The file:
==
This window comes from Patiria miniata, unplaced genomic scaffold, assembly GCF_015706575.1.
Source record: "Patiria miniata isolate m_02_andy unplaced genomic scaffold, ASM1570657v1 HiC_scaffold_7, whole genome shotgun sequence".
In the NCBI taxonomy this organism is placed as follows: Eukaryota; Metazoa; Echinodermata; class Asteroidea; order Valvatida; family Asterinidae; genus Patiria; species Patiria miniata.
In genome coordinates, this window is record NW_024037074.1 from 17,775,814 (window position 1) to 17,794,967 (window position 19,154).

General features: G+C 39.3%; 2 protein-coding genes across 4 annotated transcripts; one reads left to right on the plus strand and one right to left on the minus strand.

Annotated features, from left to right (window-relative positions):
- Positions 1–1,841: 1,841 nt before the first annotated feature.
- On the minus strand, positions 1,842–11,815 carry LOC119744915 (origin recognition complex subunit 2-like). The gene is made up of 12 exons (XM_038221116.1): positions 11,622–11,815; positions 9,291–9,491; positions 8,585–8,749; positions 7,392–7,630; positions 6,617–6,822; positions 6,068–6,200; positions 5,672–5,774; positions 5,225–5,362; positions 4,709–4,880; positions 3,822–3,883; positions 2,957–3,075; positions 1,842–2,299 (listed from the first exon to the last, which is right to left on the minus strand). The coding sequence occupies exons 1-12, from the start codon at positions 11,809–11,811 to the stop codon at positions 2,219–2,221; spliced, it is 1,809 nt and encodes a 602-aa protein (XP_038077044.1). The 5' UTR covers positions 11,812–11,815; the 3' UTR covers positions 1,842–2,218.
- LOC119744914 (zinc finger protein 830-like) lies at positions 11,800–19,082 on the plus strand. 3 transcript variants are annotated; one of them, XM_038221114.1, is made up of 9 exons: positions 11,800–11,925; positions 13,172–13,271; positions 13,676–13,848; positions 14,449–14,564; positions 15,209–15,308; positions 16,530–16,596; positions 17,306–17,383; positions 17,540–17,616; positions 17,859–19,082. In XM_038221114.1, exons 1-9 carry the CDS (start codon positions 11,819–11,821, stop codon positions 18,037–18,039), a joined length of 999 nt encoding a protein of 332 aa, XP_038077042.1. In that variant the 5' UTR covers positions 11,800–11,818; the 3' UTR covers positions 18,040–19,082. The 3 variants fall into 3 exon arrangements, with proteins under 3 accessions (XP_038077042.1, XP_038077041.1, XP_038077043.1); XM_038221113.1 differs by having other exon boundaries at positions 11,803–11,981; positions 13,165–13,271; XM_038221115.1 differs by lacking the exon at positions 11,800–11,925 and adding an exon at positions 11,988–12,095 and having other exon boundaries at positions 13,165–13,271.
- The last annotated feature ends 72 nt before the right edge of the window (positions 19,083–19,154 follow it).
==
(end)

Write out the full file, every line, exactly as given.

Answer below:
This window comes from Patiria miniata, unplaced genomic scaffold, assembly GCF_015706575.1.
Source record: "Patiria miniata isolate m_02_andy unplaced genomic scaffold, ASM1570657v1 HiC_scaffold_7, whole genome shotgun sequence".
In the NCBI taxonomy this organism is placed as follows: Eukaryota; Metazoa; Echinodermata; class Asteroidea; order Valvatida; family Asterinidae; genus Patiria; species Patiria miniata.
In genome coordinates, this window is record NW_024037074.1 from 17,775,814 (window position 1) to 17,794,967 (window position 19,154).

General features: G+C 39.3%; 2 protein-coding genes across 4 annotated transcripts; one reads left to right on the plus strand and one right to left on the minus strand.

Annotated features, from left to right (window-relative positions):
- Positions 1–1,841: 1,841 nt before the first annotated feature.
- On the minus strand, positions 1,842–11,815 carry LOC119744915 (origin recognition complex subunit 2-like). The gene is made up of 12 exons (XM_038221116.1): positions 11,622–11,815; positions 9,291–9,491; positions 8,585–8,749; positions 7,392–7,630; positions 6,617–6,822; positions 6,068–6,200; positions 5,672–5,774; positions 5,225–5,362; positions 4,709–4,880; positions 3,822–3,883; positions 2,957–3,075; positions 1,842–2,299 (listed from the first exon to the last, which is right to left on the minus strand). The coding sequence occupies exons 1-12, from the start codon at positions 11,809–11,811 to the stop codon at positions 2,219–2,221; spliced, it is 1,809 nt and encodes a 602-aa protein (XP_038077044.1). The 5' UTR covers positions 11,812–11,815; the 3' UTR covers positions 1,842–2,218.
- LOC119744914 (zinc finger protein 830-like) lies at positions 11,800–19,082 on the plus strand. 3 transcript variants are annotated; one of them, XM_038221114.1, is made up of 9 exons: positions 11,800–11,925; positions 13,172–13,271; positions 13,676–13,848; positions 14,449–14,564; positions 15,209–15,308; positions 16,530–16,596; positions 17,306–17,383; positions 17,540–17,616; positions 17,859–19,082. In XM_038221114.1, exons 1-9 carry the CDS (start codon positions 11,819–11,821, stop codon positions 18,037–18,039), a joined length of 999 nt encoding a protein of 332 aa, XP_038077042.1. In that variant the 5' UTR covers positions 11,800–11,818; the 3' UTR covers positions 18,040–19,082. The 3 variants fall into 3 exon arrangements, with proteins under 3 accessions (XP_038077042.1, XP_038077041.1, XP_038077043.1); XM_038221113.1 differs by having other exon boundaries at positions 11,803–11,981; positions 13,165–13,271; XM_038221115.1 differs by lacking the exon at positions 11,800–11,925 and adding an exon at positions 11,988–12,095 and having other exon boundaries at positions 13,165–13,271.
- The last annotated feature ends 72 nt before the right edge of the window (positions 19,083–19,154 follow it).